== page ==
Anxiety, then, is the thought one has that they do not want to have. This can be for various reasons, but the Christian church gives us an easy example. The Beatitudes are a beautiful sermon series we have on record from Christ himself, but often it’s read with sense that, as Jesus talks about “do not think of murder or you have committed murder in your heart” or “do not think of adultery with a woman or you have committed adultery in your heart” that just the passing thought or fleeting unprompted image of another person naked or intimate with yourself, you’ve now sinned. This is not the case, as the body is, again, trying to compensate for what is happening outside itself, activating against prompting events, and trying to help you out.
As such, here is a personal example, one that I’ve since found great freedom in: I was in inpatient for 6 weeks, but during my second or third I began to be enamored with seeing a lot of my peers naked in my head (yes, it’s both as awkward but not nearly as malicious as it sounds, stay with me). These were extremely brief moments, so short you only had time to realize it before it was gone, but they were very frustrating because, regardless of it simply being nudity or even a momentary flash of sexual intimacy, I seriously didn’t want these thoughts to begin with. I then meditated on how the body works, how it’s trying to pepper in advice or help or whatever to fix problems. I reoriented myself away from the self-condemnation I produced after experiencing these unwanted sexual thoughts and rather invested my energy into why these thoughts may be occurring (I observed my thought, or emotion in other instances, like a scientist may observe the world, a practice my psychologists and teachers repeated is immensely helpful in fighting anxiety and depression). I realized that, after being away from my wife for 2-3 weeks, I missed the intimacy of my marriage.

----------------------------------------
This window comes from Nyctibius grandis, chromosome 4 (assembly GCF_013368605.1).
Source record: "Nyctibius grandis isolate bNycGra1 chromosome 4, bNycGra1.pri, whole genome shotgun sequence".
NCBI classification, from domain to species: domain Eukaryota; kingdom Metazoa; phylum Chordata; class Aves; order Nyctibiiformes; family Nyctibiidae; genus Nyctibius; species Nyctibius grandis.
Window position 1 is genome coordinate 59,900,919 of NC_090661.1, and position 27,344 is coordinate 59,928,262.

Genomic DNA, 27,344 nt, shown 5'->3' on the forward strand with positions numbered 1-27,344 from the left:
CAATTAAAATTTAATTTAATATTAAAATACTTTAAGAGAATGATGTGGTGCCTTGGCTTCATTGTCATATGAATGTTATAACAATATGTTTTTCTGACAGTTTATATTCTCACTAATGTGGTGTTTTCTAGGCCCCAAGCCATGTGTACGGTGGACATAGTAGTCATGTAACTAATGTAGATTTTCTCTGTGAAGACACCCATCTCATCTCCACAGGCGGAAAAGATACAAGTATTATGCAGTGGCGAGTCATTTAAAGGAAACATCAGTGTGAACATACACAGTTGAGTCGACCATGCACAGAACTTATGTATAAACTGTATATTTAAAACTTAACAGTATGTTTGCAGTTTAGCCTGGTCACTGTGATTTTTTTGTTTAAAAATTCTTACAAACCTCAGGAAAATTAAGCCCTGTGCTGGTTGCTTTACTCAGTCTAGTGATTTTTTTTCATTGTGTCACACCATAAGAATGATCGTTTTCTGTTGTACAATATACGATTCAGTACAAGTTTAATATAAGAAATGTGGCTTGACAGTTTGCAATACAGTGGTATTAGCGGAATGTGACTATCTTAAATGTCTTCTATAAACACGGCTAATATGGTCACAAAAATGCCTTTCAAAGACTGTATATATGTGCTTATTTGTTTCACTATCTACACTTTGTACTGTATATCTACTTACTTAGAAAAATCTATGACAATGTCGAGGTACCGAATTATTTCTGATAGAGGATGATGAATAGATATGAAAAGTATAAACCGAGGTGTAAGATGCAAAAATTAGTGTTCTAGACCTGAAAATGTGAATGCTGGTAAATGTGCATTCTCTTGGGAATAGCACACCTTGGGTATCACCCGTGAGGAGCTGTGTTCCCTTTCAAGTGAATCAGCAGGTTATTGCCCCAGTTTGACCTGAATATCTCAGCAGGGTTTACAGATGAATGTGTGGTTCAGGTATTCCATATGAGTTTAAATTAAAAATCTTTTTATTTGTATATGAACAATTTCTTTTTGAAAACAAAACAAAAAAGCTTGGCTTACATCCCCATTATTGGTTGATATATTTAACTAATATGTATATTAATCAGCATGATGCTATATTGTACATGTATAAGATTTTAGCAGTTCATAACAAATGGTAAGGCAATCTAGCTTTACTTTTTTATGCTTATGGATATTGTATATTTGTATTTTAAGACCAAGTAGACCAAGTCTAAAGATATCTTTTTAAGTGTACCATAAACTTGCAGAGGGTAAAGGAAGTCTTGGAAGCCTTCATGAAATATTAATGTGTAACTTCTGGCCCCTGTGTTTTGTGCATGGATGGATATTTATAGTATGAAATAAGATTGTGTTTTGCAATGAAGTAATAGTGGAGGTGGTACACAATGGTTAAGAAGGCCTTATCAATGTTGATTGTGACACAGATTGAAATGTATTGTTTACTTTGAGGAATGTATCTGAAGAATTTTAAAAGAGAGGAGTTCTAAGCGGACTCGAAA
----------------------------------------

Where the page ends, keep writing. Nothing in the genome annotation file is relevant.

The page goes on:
Realizing this, I began to see why my mind was peppering in sexual thoughts of friends: it was suggesting a solution to my problem. However, realizing what my body and mind were trying to do, and rightfully recognizing that the ‘need’ my body/mind were trying to help with wasn’t going to actually solve the problem, I was able to not only take captive my thoughts, I was able to call my wife and tell her freely and without remorse both my internal experience (“Kathryn, this keeps happening: I keep picturing friends naked!”) and what I had learned about myself (“It’s literally just my body trying to help me, even though I know that won’t help.”). And, my wife, freely said, “Of course, you didn’t do anything wrong. This sort of stuff even happens to me and I take those thoughts captive, too.”
Rather than lamenting over the thought of a close friend naked, therefore increasing my anxiety, I observed why the thoughts appeared, then responded accordingly. I disciplined my body, as Scripture may seek to describe it. Which causes me to ponder: if only the Beatitudes were taught with such clarity then perhaps the church, its members, and its ex-members would not be filled with such anxiety, and perhaps addictions would not be such a consistent threat within the church as an organization.